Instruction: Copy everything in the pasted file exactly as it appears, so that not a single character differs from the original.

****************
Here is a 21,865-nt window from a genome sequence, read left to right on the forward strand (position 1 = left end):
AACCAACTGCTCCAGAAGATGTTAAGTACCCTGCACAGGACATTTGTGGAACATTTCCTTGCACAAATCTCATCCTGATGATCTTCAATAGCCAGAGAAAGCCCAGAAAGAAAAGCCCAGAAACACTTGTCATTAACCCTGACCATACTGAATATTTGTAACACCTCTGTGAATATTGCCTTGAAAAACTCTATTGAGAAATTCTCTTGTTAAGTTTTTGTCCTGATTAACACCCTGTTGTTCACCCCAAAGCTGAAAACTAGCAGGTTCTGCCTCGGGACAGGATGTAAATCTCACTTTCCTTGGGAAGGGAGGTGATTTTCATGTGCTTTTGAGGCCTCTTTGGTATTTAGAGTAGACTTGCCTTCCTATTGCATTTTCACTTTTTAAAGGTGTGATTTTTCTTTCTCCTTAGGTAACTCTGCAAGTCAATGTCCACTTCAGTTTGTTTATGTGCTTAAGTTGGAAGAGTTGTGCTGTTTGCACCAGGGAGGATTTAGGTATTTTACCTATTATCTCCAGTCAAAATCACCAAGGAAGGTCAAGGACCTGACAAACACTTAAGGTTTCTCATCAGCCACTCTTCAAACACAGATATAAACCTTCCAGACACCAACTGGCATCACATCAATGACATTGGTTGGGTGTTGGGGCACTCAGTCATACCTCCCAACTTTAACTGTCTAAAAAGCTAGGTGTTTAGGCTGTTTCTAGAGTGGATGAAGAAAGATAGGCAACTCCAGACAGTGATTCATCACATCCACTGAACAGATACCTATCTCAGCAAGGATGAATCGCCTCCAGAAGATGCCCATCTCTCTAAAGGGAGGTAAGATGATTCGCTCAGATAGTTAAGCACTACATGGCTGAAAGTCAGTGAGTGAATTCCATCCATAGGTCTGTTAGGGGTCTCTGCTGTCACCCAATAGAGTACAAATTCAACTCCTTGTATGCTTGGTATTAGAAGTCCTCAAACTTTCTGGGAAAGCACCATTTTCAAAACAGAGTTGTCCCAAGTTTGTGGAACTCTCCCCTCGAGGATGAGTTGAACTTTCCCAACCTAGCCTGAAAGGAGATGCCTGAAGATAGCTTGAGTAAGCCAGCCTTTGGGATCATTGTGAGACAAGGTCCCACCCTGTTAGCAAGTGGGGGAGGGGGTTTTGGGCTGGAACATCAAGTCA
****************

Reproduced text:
Here is a 21,865-nt window from a genome sequence, read left to right on the forward strand (position 1 = left end):
AACCAACTGCTCCAGAAGATGTTAAGTACCCTGCACAGGACATTTGTGGAACATTTCCTTGCACAAATCTCATCCTGATGATCTTCAATAGCCAGAGAAAGCCCAGAAAGAAAAGCCCAGAAACACTTGTCATTAACCCTGACCATACTGAATATTTGTAACACCTCTGTGAATATTGCCTTGAAAAACTCTATTGAGAAATTCTCTTGTTAAGTTTTTGTCCTGATTAACACCCTGTTGTTCACCCCAAAGCTGAAAACTAGCAGGTTCTGCCTCGGGACAGGATGTAAATCTCACTTTCCTTGGGAAGGGAGGTGATTTTCATGTGCTTTTGAGGCCTCTTTGGTATTTAGAGTAGACTTGCCTTCCTATTGCATTTTCACTTTTTAAAGGTGTGATTTTTCTTTCTCCTTAGGTAACTCTGCAAGTCAATGTCCACTTCAGTTTGTTTATGTGCTTAAGTTGGAAGAGTTGTGCTGTTTGCACCAGGGAGGATTTAGGTATTTTACCTATTATCTCCAGTCAAAATCACCAAGGAAGGTCAAGGACCTGACAAACACTTAAGGTTTCTCATCAGCCACTCTTCAAACACAGATATAAACCTTCCAGACACCAACTGGCATCACATCAATGACATTGGTTGGGTGTTGGGGCACTCAGTCATACCTCCCAACTTTAACTGTCTAAAAAGCTAGGTGTTTAGGCTGTTTCTAGAGTGGATGAAGAAAGATAGGCAACTCCAGACAGTGATTCATCACATCCACTGAACAGATACCTATCTCAGCAAGGATGAATCGCCTCCAGAAGATGCCCATCTCTCTAAAGGGAGGTAAGATGATTCGCTCAGATAGTTAAGCACTACATGGCTGAAAGTCAGTGAGTGAATTCCATCCATAGGTCTGTTAGGGGTCTCTGCTGTCACCCAATAGAGTACAAATTCAACTCCTTGTATGCTTGGTATTAGAAGTCCTCAAACTTTCTGGGAAAGCACCATTTTCAAAACAGAGTTGTCCCAAGTTTGTGGAACTCTCCCCTCGAGGATGAGTTGAACTTTCCCAACCTAGCCTGAAAGGAGATGCCTGAAGATAGCTTGAGTAAGCCAGCCTTTGGGATCATTGTGAGACAAGGTCCCACCCTGTTAGCAAGTGGGGGAGGGGGTTTTGGGCTGGAACATCAAGTCA